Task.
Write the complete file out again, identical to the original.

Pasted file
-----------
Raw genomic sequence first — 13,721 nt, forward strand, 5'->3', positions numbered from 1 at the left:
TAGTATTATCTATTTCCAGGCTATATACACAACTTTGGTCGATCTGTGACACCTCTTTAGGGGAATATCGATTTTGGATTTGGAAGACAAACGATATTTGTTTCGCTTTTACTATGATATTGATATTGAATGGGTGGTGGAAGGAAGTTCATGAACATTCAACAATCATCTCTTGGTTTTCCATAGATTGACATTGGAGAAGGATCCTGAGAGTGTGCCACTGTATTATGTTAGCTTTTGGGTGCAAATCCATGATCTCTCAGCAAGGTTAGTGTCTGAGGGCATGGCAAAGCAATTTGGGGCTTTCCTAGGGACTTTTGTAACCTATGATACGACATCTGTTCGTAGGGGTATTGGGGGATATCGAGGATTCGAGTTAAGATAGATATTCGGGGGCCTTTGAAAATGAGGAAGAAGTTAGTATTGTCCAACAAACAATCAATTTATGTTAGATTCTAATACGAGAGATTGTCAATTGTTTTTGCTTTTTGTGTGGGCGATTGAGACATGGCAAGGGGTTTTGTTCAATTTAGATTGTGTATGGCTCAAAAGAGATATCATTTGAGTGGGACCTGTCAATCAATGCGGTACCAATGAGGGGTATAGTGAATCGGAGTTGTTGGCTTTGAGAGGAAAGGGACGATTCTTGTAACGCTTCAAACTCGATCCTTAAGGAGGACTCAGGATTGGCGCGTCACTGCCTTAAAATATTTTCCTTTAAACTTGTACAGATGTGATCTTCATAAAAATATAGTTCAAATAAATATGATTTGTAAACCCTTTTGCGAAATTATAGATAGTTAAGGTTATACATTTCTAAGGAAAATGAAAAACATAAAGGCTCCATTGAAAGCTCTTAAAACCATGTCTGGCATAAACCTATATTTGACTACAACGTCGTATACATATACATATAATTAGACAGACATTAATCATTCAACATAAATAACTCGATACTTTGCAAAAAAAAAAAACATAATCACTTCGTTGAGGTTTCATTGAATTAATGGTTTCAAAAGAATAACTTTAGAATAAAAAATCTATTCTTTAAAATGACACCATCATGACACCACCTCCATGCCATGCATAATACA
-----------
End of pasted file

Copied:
Raw genomic sequence first — 13,721 nt, forward strand, 5'->3', positions numbered from 1 at the left:
TAGTATTATCTATTTCCAGGCTATATACACAACTTTGGTCGATCTGTGACACCTCTTTAGGGGAATATCGATTTTGGATTTGGAAGACAAACGATATTTGTTTCGCTTTTACTATGATATTGATATTGAATGGGTGGTGGAAGGAAGTTCATGAACATTCAACAATCATCTCTTGGTTTTCCATAGATTGACATTGGAGAAGGATCCTGAGAGTGTGCCACTGTATTATGTTAGCTTTTGGGTGCAAATCCATGATCTCTCAGCAAGGTTAGTGTCTGAGGGCATGGCAAAGCAATTTGGGGCTTTCCTAGGGACTTTTGTAACCTATGATACGACATCTGTTCGTAGGGGTATTGGGGGATATCGAGGATTCGAGTTAAGATAGATATTCGGGGGCCTTTGAAAATGAGGAAGAAGTTAGTATTGTCCAACAAACAATCAATTTATGTTAGATTCTAATACGAGAGATTGTCAATTGTTTTTGCTTTTTGTGTGGGCGATTGAGACATGGCAAGGGGTTTTGTTCAATTTAGATTGTGTATGGCTCAAAAGAGATATCATTTGAGTGGGACCTGTCAATCAATGCGGTACCAATGAGGGGTATAGTGAATCGGAGTTGTTGGCTTTGAGAGGAAAGGGACGATTCTTGTAACGCTTCAAACTCGATCCTTAAGGAGGACTCAGGATTGGCGCGTCACTGCCTTAAAATATTTTCCTTTAAACTTGTACAGATGTGATCTTCATAAAAATATAGTTCAAATAAATATGATTTGTAAACCCTTTTGCGAAATTATAGATAGTTAAGGTTATACATTTCTAAGGAAAATGAAAAACATAAAGGCTCCATTGAAAGCTCTTAAAACCATGTCTGGCATAAACCTATATTTGACTACAACGTCGTATACATATACATATAATTAGACAGACATTAATCATTCAACATAAATAACTCGATACTTTGCAAAAAAAAAAAACATAATCACTTCGTTGAGGTTTCATTGAATTAATGGTTTCAAAAGAATAACTTTAGAATAAAAAATCTATTCTTTAAAATGACACCATCATGACACCACCTCCATGCCATGCATAATACA